Mr A said, “I’d like to think that’s a trend which will run its course, and we can return more to atoms from this unfortunate detour into bits.”

“Virtual is always cheaper. I suspect, ” Mr B began, “that that’s why we haven’t been visited. You know, by them. Perhaps every civilization reaches a breakeven point where –.”

Mr A was naturally eager to reground the conversation. “UPS’s new slogan is ‘Synchronizing the World of Commerce’. I saw it on their trucks.”

“Um. Catchy.”

“It’s indicative that atoms are catching up to bits –”

“That ‘laser’ cutter in your garage uses files for its input right?”

“Yes, exactly!” Mr A cried. “Don’t you see? As we create finer and finer machines, the distance between file, facture and artifact becomes smaller and smaller! The file equals the artifact!” He paused a moment, looking upwards, calculating. “Aah, give or take a few ergs.”

Mr B considered. “Well, I suppose that if we do continue living in our bodies — and that’s just a premise, not a conclusion — then we’ll continue to splurge on the expense of atoms.” He sighed. “But virtual is always cheaper, Mr A.”

* * *

Lady Verb listened to all this, and everything else, smiled her ever-changing little half-smile, chuckled softly. Silly boys with their things. It’s the doing that matters.
* * *
Ms Adjective and Ms Adverb glanced at each other, held their tongues. This time.
oh, i dont know. what do you think?


David Van Brink // Mon 2006.06.26 18:31 // {future}

Future Disillusion

In high school, in the latter half of the 1970’s, me and my geek gang used to quip that in the future, there would be two self-selected castes: Those who made television and those who watched it.

It was pretty clear — even then — that the availability of the tools for production and distribution of, well, everything would only increase over time. I’d used modems to talk to far-away computers, watched the Z-Channel (blessed by Theta, the cable goddess), and read enough science fiction to know this.

And of course it was obvious that universal knowledge, omniscience even, was similarly inevitable. Asimov’s “Multivac” and Leinster’s “Logic Named Joe” both describe our internet and its search engines quite precisely (except for the advertisements).

I had assumed, in my optimistic and simple youth, that of course these imminent tools would be put to use in a spectacle of unleashed creativity. Who wouldn’t want to compose symphonies, film epics, create paradises both virtual and real?

What I didn’t realize was that the technology itself would be so fetishized. I don’t mean the technopagans who wear old circuit boards. That’s just fine, works for me. Great fashion.

I’m referring to the fact that on the whole we don’t exploit this amazing data-processing power for creativity, but for fetishistic clerical work. I don’t mean spreadsheets and payroll, those are fine things too, good uses for computers. The spreadsheet is a rather amazing invention, actually.

I’m referring to fetishistic clerical work that is voluntarily performed. Everyone’s busy rearranging their hard disks. Cataloging files. Trying to keep their photo collection organized. Futzing with backup utilities or — more often — simply worrying about their lack of a backup strategy.

But even these activities are explicable. One’s data is important, someone must take care of it. But how much time is spent organizing other people’s data?

OK, maybe you don’t have a vast collection of BitTorrent files of obscure television programs, or a carefully alphabetized (but never used) suite of pirated high-end software titles. Or maybe you do… But I’ll bet you digitize your CDs. I’ll bet you’ve gone to the store, purchased a piece of plastic, taken it home to your computer, and run an audio compressor on it, and maybe, must maybe, typed in the track names. You had to choose which compression and quality settings to use. Because you own that piece of plastic.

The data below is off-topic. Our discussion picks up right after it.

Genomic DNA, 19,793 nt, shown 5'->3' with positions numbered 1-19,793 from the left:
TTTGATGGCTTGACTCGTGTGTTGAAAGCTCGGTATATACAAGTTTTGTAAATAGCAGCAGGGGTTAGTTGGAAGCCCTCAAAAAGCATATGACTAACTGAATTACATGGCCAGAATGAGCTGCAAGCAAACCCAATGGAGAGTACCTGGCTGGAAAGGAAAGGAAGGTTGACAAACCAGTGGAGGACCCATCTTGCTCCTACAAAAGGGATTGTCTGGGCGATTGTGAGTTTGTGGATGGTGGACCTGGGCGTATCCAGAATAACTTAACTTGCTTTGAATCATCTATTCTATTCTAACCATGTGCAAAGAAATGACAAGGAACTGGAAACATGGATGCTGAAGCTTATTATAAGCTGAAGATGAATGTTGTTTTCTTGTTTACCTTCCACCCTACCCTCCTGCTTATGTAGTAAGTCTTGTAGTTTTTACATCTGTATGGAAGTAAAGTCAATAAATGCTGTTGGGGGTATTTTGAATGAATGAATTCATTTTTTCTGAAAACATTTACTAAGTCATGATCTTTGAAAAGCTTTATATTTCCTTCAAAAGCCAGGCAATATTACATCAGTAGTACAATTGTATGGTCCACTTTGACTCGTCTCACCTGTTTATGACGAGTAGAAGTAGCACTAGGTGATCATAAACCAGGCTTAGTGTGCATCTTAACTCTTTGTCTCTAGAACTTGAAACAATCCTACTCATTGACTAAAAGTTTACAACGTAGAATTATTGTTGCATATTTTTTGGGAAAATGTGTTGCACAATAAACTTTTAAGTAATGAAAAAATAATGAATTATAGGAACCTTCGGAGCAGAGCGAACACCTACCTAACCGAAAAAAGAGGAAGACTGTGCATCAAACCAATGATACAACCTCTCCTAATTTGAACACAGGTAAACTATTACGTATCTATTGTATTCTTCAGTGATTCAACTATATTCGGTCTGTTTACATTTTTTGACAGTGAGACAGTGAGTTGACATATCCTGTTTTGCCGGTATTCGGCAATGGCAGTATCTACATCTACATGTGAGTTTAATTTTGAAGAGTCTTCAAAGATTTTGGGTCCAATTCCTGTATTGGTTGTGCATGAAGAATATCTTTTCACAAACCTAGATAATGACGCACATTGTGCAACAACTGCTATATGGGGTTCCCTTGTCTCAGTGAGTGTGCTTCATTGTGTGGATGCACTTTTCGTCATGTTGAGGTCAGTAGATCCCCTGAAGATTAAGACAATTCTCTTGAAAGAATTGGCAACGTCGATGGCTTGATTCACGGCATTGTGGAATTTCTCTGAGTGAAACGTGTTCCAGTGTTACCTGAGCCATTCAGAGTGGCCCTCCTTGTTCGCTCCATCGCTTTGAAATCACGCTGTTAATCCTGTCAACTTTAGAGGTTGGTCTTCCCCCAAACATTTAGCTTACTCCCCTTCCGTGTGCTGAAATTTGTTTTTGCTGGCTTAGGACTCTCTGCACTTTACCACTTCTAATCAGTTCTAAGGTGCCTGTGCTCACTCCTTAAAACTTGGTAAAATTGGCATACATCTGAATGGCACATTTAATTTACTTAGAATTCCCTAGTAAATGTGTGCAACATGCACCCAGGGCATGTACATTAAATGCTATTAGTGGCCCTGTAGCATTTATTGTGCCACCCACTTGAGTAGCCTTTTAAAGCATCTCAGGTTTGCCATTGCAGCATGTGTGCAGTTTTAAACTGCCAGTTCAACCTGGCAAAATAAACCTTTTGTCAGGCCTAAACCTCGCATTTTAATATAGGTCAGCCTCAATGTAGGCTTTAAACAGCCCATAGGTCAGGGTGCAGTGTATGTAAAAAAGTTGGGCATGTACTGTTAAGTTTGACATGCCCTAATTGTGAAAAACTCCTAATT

It makes me mad.

But here’s an example of the next stage of inexcusable fetishistic parallelism:

http://www.slingmedia.com/us/

This is a box which you hook up to your cable teevee tuner at home. It digititizes your tuner, and then streams it out onto the internet.

So now you can, in addition to your role as an archivist of other people’s music, be your own cable network, rebroadcasting cable teevee from your home to… wherever you are now. Here’s a user anecdote, from a coworker: “He watches TV during boring university lectures and his parents, who live in Colombia, are able to follow all of US shows and sports.” Ye gads. A lifeline to your living room, so if you’re in class, or the wrong country, you don’t miss any shows.

The internet, golden and glowing, crisscrossed and saturated with data! How joyous! How millennial! How Gibson-on-the-half-shell! Until you look closer and see that it’s everyone clogging the wires routing and endlessly reduplicating the same stale bits.

Don’t get me wrong. It’s better than being a stinky hippie trading cassettes of Grateful Dead shows.

Right?

Right?

4 comments
John // Wed 2006.07.26 06:516:51 am

That’s quite insightful, David.
I’ll have to save that essay off somewhere.
Just as soon as I decide on a filename…

David Van Brink // Wed 2006.07.26 08:028:02 am

(Snicker)

Ryan Ballantyne // Sat 2006.09.9 12:2012:20 pm

You make mostly good points, but I do take exception to your apparent implication that consuming others’ creative works is a bad thing, and that, by extension, use of technology to consume it in more convenient ways is a waste. What would be the point of creating and distributing your own symphony, if no one listened to it?

Do you really not understand the utility of ripping CD’s, or did you just pick a bad example to make your point?

David Van Brink // Sun 2006.09.10 20:188:18 pm

But… but… it’s a rant! It doesn’t have to make sense, does it?

But seriously, what I was trying to get at was the silly redundancy going on. Of course I rip CD’s, so I can play them in iTunes and all that. But I converted a copy of The Bee Gee’s Greatest Hits, and you converted your copy of The Bee Gee’s Greatest Hits, and we both have it backed up to our separate BLT drives, and and… what’s this obsession with the Bee Gee’s anyway? You should just be able to think Staying Alive and the MCP would begin playing it directly into your private ear buds…

Hm I got a little off-course in my reply there. Sorry about that.

oh, i dont know. what do you think?